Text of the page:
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July 18, 2012

Game Changer

Millions of die-hard female fans are changing the face of pro sports in this country—everything from who's running the teams to who's buying the merch. Leading the charge: baseball exec Kim Ng, who's out to bust the boys' club once and for all.

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Kim Ng breathes baseball. When she's up in the team's box suite, along with the scouts, owners, and reporters, she acts just like one of the guys—stroking her chin while scrutinizing a batter's stance, tinted Ray-Bans obscuring her eyes. Ng, 43, has spent her entire career with guys like these, mostly white middle-aged men who refer to their jobs in almost religious terms. At age 29, she became the youngest assistant general manager in Major League Baseball—for the New York Yankees, no less, serving under the near-deified Joe Torre and helping to earn the gilded team four World Series titles. Four years later, she was recruited by the Los Angeles Dodgers, and when the general manager post opened up there in 2005—Paul DePodesta, the statistics-driven protégé of Oakland A's GM Billy Beane who inspired Jonah Hill's character in Moneyball, lasted just two seasons—she was widely considered a shoo-in. (If a nerd with minimal playing experience could run a team, why couldn't she?) The promotion would have made her the first female GM in sports history, responsible for the team's roughly $90 million payroll, player transactions, and the hiring and firing decisions that routinely make headlines (and keep the fans squawking long after the season has ended). Only Ng didn't get the job.

In 2008, she was up for the GM position again, this time with the Seattle Mariners. They passed in favor of Milwaukee Brewers special assistant Jack Zduriencik. A year later, she interviewed unsuccessfully to head up the San Diego Padres. Last year, the Los Angeles Angels met with Ng but ultimately went with a man. To be clear, it's not that she isn't good enough for the post. Because she is, and everybody knows it. "We've been steeped in tradition for so long that I think there's probably some hesitancy on the part of clubs to [appoint a woman]," says Torre, now the executive vice president of operations for MLB. "I'm not sure who's going to take that first leap, but it's inevitable."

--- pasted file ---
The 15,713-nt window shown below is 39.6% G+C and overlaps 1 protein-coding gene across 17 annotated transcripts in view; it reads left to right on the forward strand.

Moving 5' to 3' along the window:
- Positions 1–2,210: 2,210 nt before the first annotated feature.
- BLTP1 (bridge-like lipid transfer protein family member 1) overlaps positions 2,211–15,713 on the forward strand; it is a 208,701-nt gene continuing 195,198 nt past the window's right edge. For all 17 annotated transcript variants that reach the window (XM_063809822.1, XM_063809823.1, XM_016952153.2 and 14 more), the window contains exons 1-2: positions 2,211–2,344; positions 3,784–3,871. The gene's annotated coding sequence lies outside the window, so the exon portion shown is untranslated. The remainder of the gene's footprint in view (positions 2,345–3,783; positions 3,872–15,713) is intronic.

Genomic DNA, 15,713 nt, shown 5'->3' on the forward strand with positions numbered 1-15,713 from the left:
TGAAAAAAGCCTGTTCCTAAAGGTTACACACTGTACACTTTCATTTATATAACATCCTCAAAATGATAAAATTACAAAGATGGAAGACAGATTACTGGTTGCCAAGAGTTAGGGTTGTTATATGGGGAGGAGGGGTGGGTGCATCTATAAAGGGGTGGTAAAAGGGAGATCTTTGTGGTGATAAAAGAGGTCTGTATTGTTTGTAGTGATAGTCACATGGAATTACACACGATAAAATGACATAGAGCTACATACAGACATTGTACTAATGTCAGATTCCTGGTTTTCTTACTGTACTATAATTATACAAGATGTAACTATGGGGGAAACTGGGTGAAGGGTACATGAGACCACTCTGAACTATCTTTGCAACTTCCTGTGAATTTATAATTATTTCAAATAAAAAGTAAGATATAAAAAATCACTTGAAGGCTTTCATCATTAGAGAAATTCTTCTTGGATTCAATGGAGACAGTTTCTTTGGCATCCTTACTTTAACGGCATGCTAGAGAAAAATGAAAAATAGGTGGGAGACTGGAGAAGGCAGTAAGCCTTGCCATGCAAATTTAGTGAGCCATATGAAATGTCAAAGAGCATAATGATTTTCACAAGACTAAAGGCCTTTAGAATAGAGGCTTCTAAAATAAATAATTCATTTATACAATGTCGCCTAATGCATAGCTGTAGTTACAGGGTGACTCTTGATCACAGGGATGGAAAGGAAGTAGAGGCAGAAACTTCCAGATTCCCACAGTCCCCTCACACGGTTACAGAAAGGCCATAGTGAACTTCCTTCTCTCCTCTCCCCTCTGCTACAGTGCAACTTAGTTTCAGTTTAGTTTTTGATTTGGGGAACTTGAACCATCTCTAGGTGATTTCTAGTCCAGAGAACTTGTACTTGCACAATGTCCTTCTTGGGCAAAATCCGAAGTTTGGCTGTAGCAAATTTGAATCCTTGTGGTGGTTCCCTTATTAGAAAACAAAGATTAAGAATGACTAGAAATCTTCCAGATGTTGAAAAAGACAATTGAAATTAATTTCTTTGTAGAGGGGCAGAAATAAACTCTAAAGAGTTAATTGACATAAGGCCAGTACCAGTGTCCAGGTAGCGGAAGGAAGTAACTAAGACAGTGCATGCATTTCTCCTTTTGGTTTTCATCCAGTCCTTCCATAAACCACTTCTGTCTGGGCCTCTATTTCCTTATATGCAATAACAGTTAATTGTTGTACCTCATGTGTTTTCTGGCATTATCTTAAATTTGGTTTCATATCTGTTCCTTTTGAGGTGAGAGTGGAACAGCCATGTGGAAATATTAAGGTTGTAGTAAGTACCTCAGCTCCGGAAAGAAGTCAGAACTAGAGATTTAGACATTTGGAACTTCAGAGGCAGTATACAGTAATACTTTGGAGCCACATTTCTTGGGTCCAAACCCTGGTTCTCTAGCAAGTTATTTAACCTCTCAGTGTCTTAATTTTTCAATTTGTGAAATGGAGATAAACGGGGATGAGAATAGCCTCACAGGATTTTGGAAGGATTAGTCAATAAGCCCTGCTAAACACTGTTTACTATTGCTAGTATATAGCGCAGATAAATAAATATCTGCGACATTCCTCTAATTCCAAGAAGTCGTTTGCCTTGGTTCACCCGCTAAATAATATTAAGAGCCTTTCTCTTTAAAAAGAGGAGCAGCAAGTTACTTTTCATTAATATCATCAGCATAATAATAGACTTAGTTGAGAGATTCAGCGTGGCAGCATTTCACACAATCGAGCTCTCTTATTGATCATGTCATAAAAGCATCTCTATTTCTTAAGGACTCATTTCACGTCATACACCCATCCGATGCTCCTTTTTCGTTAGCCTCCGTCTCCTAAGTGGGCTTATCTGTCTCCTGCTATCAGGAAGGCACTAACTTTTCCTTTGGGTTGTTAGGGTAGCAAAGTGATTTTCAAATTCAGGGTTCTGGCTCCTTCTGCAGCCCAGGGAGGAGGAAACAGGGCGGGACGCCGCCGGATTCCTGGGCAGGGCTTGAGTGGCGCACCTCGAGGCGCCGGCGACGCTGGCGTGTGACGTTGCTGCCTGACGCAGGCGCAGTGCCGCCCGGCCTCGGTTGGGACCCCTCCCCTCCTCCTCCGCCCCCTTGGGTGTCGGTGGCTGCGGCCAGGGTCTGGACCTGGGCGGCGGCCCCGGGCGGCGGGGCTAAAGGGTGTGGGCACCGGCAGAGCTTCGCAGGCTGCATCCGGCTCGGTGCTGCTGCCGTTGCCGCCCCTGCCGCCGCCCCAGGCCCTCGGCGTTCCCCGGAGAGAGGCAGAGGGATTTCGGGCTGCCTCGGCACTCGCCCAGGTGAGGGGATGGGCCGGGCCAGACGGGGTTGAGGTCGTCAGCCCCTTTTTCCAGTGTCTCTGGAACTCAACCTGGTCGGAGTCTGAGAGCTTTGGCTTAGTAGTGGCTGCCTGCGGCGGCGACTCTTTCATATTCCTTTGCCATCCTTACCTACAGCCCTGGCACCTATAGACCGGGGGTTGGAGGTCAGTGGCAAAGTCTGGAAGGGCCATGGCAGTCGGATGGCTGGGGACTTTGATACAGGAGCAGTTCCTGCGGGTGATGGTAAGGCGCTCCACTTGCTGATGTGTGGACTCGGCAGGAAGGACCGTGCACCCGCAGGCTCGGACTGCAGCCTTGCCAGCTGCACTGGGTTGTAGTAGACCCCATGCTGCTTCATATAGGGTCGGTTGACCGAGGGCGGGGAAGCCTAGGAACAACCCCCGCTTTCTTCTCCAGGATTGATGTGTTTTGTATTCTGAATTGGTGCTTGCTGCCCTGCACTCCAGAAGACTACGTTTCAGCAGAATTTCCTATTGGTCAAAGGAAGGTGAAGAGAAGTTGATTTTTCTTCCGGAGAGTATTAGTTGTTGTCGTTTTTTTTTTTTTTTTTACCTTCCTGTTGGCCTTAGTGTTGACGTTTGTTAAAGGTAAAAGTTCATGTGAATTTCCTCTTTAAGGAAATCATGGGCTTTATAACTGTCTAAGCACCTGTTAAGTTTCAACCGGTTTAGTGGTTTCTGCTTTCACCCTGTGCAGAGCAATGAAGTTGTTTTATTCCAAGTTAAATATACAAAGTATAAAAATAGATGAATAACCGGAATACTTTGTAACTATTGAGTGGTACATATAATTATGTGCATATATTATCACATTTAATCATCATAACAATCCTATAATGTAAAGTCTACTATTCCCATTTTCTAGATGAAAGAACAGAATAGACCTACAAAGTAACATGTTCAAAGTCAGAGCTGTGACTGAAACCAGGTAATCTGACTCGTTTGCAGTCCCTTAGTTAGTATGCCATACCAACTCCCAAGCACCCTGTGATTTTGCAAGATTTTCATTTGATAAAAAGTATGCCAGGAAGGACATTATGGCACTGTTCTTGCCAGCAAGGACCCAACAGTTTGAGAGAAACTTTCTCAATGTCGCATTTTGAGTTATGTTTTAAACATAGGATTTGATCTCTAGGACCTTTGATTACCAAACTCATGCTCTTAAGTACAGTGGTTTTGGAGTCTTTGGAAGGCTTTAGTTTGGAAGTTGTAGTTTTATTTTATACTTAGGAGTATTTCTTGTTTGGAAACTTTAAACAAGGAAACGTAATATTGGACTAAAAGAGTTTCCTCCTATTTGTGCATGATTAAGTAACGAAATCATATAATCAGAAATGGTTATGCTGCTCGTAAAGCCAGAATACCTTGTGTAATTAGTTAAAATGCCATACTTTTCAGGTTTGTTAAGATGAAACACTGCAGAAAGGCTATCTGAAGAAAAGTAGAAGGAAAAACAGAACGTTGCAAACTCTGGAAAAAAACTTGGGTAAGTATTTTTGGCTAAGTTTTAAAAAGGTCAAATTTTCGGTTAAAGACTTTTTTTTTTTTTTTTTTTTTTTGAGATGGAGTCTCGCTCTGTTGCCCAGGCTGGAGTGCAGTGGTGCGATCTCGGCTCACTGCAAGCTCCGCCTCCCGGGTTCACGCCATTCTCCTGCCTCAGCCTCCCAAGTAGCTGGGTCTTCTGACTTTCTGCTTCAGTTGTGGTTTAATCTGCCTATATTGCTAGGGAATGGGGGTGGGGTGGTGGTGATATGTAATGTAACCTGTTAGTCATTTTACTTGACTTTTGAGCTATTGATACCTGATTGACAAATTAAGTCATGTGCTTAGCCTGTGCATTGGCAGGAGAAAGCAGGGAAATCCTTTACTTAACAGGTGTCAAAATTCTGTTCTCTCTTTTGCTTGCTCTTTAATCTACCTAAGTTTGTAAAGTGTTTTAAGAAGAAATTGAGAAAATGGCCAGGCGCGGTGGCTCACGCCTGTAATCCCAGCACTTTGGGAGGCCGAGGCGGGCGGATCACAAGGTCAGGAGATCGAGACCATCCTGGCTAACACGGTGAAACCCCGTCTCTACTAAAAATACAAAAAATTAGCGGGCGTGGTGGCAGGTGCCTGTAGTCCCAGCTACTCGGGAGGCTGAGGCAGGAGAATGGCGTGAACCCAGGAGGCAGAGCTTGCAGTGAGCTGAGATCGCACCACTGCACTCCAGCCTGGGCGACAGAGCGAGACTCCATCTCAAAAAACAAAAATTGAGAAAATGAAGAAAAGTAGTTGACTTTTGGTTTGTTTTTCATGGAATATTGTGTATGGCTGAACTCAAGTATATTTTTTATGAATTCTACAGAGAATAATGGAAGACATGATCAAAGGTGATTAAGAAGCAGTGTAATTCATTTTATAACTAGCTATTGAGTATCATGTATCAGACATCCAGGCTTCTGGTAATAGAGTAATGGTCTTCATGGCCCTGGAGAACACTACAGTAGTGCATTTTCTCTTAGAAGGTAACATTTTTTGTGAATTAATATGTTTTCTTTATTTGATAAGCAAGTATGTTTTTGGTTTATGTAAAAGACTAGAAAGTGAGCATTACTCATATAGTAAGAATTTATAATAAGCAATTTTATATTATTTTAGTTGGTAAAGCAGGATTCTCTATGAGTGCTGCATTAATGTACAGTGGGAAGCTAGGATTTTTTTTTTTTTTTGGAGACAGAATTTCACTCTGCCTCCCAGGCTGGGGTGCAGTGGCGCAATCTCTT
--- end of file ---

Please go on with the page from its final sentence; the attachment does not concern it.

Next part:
Still, that Ng is even a contender represents a huge shift in American sports: No longer bored and counting down the minutes till the seventh-inning stretch, women have claimed their own place on the couch, tossing back Buds and chicken wings alongside their men, families, even other girlfriends while catching the game. They've become crucial to the fan base. Some 67 million women count themselves baseball fans—that's just over half of baseball's audience. Other major league sports have enjoyed similar gains: Some 37 percent of basketball fans are women; it's 44 percent for football. An estimated 43 million female viewers tuned in to the Super Bowl earlier this year, making it more popular than the Oscars.

While marketing execs at the league offices have taken note of the gender shift, they've fumbled trying to capitalize on it. Until recently, the best a female fan could hope for was a lone rack of too-tight bubble-gum-hued jerseys sidelined in a corner at concession stands, a strategy baseball marketers dubbed "shrink it and pink it." In recent years, the leagues have wised up and inked deals with the likes of Forever 21 and Victoria's Secret, who hawk tees, leggings, and even thong panties in team colors and emblazoned with team mascots. Half of the shoppers on nbastore.com, where logo-ed bikinis and Swarovski-encrusted tanks are best sellers, are women; among the NFL's most popular products are nail polishes in team colors (think Eagles green and silver). The NFL is even developing a line of team-inspired false lashes. Licensed women's apparel for baseball, basketball, and football has become a huge business, generating $330 million last year, according to market research firm SportsOneSource.

There's also been an uptick in the number of women making careers in pro sports. Not long ago, a woman considered herself lucky if she could get a job answering phones for MLB. Today, 17 percent of the league's vice presidents are women. At the team level, there are a handful of women in influential pro-sports posts—among them, Yankees Vice President and Assistant General Manager Jean Afterman (Ng's successor); Dawn Aponte, senior vice president of football operations for the Miami Dolphins; and Katie Blackburn, executive vice president of the Cincinnati Bengals. "When you look at men's professional sports, women have made the most headway on the business side," says Val Ackerman, former president of the WNBA, now an adjunct professor of sports management at Columbia University, where, she says, half of her students are women. "What you don't see a lot of is women working on the sports side. That's what makes Kim very unique. If she were to get a job as general manager, it would be the new frontier."


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